While Southeast Asian countries continue to ignore Asia’s ranking as the second largest gambling market, gambling remains illegal in their jurisdictions.
Being frontrunners in technological advancements, Southeast Asian countries like Singapore, Malaysia, Thailand and Indonesia can easily hurdle the technical challenges of regulating online gambling. Yet political will seems to be the primary factor that keeps these countries opposed to the legalization of gambling.
Can the Philippines Depict the Best Example of a Sustainable Online Gambling Industry
The Philippines can be cited as the best example of how online gambling helped a country alleviate economic stresses caused by the COVID-19 pandemic. Yet the country still lacks the political will in making the online gambling industry a truly sustainable source of revenue for the Philippine government.
Prior to the pandemic, lawmakers passed tax reforms that more than doubled the tax imposed on offshore online gambling operators — from a previous 2% to the present 5%. Moreover, the reform also modified the tax base, from the previous gambling receipts net of customers’ winnings, to the straightforward gross gambling receipts regardless if portions thereof were actually paid out to winning players.
As a result, there is an ongoing exodus of offshore online gambling operators who have cancelled their accreditations. The cancellations starkly reduced the projected tax revenues that the country expects to collect at the end of year 2020.
Moreover, the Philippine government’s approach in adopting online gambling as an industry is ambivalent. Philippine Offshore Online Gambling Operators or POGOs as they are commonly known in the country, operate only as legal gambling businesses that can deploy their online casino games and sportsbook in neighboring foreign countries.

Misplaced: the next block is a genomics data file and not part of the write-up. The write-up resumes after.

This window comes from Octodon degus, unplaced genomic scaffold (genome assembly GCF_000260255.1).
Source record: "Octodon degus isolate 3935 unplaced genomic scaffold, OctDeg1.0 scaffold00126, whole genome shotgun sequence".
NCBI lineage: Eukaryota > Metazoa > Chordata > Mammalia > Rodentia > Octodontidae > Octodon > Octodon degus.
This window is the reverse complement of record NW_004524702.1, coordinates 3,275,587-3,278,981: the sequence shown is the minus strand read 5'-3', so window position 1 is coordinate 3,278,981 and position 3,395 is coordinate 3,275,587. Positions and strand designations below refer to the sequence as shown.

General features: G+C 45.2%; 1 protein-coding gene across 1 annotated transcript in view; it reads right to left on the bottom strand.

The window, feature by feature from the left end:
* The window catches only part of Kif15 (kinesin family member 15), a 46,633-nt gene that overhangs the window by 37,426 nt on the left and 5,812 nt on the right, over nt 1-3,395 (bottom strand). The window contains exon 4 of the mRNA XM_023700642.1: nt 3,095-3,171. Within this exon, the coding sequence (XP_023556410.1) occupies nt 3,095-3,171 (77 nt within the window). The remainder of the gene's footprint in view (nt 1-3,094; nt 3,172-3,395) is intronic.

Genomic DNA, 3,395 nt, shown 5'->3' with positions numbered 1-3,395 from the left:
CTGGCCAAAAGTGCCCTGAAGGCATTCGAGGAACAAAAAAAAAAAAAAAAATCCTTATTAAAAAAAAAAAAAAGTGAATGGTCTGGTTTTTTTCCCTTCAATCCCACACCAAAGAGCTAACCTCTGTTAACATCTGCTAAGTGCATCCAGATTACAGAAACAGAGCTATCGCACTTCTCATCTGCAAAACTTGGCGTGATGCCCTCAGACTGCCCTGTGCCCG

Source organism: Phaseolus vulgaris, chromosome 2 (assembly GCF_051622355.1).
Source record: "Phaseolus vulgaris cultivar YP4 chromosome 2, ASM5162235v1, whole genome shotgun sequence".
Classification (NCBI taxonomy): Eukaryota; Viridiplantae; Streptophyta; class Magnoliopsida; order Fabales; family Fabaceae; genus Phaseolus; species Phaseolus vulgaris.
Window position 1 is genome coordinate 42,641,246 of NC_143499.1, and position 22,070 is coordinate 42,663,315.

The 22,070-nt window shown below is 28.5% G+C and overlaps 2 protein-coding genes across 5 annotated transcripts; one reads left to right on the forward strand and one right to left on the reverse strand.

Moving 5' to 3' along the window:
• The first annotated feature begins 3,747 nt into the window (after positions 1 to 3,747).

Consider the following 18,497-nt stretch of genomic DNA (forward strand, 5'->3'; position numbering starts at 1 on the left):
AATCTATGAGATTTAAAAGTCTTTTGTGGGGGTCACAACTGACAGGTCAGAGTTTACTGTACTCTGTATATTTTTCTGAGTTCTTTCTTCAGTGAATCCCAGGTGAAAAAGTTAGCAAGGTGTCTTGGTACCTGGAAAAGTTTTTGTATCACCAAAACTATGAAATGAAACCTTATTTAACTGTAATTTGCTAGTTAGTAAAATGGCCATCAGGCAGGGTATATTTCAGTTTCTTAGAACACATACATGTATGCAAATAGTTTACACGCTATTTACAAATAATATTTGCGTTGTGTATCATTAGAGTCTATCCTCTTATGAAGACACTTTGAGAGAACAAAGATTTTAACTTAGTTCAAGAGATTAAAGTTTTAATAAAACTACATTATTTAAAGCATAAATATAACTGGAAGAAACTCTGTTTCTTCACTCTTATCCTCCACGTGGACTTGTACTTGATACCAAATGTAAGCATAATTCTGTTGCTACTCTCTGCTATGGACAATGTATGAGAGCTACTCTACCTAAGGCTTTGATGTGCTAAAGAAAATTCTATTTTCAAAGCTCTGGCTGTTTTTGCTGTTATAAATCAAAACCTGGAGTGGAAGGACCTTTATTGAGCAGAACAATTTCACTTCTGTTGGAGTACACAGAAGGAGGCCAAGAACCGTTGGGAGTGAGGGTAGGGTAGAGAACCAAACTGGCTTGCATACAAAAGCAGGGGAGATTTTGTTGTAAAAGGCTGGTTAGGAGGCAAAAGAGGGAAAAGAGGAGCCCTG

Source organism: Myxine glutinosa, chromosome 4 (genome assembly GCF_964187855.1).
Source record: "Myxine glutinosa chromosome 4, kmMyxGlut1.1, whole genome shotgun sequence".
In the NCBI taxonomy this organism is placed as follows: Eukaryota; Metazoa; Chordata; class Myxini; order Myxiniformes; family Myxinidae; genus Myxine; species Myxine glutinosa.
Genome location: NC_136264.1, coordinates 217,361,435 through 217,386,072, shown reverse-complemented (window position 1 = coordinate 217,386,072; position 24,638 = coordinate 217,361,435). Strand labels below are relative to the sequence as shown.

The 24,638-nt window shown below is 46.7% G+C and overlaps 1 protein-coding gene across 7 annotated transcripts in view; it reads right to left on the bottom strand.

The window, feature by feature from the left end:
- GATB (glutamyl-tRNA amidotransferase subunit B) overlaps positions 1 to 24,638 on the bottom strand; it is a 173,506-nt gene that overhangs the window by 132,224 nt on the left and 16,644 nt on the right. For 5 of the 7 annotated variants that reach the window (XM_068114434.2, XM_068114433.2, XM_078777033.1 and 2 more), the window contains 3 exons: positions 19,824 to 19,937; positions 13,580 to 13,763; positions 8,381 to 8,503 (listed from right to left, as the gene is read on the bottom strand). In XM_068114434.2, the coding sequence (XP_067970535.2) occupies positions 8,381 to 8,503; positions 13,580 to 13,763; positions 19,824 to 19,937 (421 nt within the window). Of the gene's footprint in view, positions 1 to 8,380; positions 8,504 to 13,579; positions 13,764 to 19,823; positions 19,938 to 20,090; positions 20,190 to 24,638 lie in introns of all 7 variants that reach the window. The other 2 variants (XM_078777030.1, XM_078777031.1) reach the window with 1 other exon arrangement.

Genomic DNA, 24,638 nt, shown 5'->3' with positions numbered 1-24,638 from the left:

They are actually the operators of the Judi Online casino and betting sites patronized by Southeast Asian gamblers. However, POGOs are forbidden to give Filipino players access to their remote gaming websites, whether residing within the country or abroad. Mainly because online gambling is likewise illegal in the Philippines.
Moreover, POGO operations if allowed in the country will compete with the high-end, land-based casinos. That would be to the detriment of several major international hotel and resort companies who invested billions; convinced that the Philippines will be the next gambling Mecca for junket tours catering to wealthy Asian gamblers.
While junket tours are generally regarded as legal, Philippine lawmakers have held Congressional hearings because they were not aware of how junket tours work and how they can be prevented from becoming part of money laundering operations. Since revenue generation was the more important issue, the Congressional inquiry about junket tours all too soon quickly died.
The Philippine government continues to keep cordial alliance with the governments of neighboring countries due to economic ties. Yet the Philippines’ online gambling industry still remains vulnerable if Southeast governments persist in adopting measures that will prevent POGOs from accessing their communication networks, be they publicly or privately operated.
At worst, said governments may even consider imposing sanctions that could result in economic loss that is much greater than the economic benefits gained by the Philippine government.